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Re: small trees/archives

  • Subject: Re: small trees/archives
  • From: Len Phillips lenphillips@yahoo.com
  • Date: Thu, 12 Sep 2002 04:56:59 -0700 (PDT)

> I seem to have a few 
> inches of black dirt above clay. A tree that would remain small or
> very, 
> very slow is what I have in mind. My main concern remains invasive
> roots. 
> Layne

Hi Layne, If you do nothing, just about everything you plant is going to
grow in the few inches of black dirt and avoid the clay.  Furthermore
there will be a  moisture barrier created between these two soil types
because of the soil particle size differential.  And when you irrigate,
the water will flood the black dirt and not soak into the clay.

However, there is a solution but it will require a bit of work.  I would
strongly recommend that you hire a tractor mounted rotary tiller and mix
the black dirt with the clay as deep as the machine will go.  Then you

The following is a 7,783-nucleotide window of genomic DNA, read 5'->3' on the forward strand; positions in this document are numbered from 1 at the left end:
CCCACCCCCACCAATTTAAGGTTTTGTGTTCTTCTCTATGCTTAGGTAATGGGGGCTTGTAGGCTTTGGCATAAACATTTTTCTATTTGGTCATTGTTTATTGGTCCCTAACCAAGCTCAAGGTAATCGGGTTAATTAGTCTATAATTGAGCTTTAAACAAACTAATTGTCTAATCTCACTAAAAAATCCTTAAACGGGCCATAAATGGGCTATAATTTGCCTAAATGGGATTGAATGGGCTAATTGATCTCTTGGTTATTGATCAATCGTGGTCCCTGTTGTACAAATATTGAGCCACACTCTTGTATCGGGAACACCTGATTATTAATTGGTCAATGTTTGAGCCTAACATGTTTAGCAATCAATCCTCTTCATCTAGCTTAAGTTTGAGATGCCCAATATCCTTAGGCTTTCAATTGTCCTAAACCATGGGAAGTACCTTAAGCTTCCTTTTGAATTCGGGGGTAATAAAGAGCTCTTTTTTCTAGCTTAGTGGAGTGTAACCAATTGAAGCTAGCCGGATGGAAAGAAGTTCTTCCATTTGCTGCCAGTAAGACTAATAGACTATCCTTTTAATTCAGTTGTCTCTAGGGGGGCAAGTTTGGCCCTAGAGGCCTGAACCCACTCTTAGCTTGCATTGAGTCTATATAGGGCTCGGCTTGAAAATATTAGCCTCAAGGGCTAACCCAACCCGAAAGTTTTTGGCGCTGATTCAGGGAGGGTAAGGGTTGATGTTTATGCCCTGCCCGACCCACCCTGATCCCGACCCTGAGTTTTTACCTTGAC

should add a few inches of compost and till again, but not as deep.  The
tilling will loosen the clay and mix the dirt into it so ground water will
be able to flow from the pure clay to the mixed clay and then to the
compost/black dirt/clay soil on top.  Your plants will also be able to
grow all the way down to the pure clay soil.

When making your plant selection be sure to select plants that will
tolerate wet feet.  Hostas will do the absolute best they can do with this
improved soil combination.  The trees you select should be trees such as
the improved cultivars of red maple and stellar dogwoods.  Most of the
serviceberries/shadblow or amelanchier, will perform well.  

If you have other questions or would like a long list of plants which
should do well, don't hesitate to send me a private email.  I'm glad to

Len Phillips
Editor of Hosta Magazine
Visit http://hostamagazine.com

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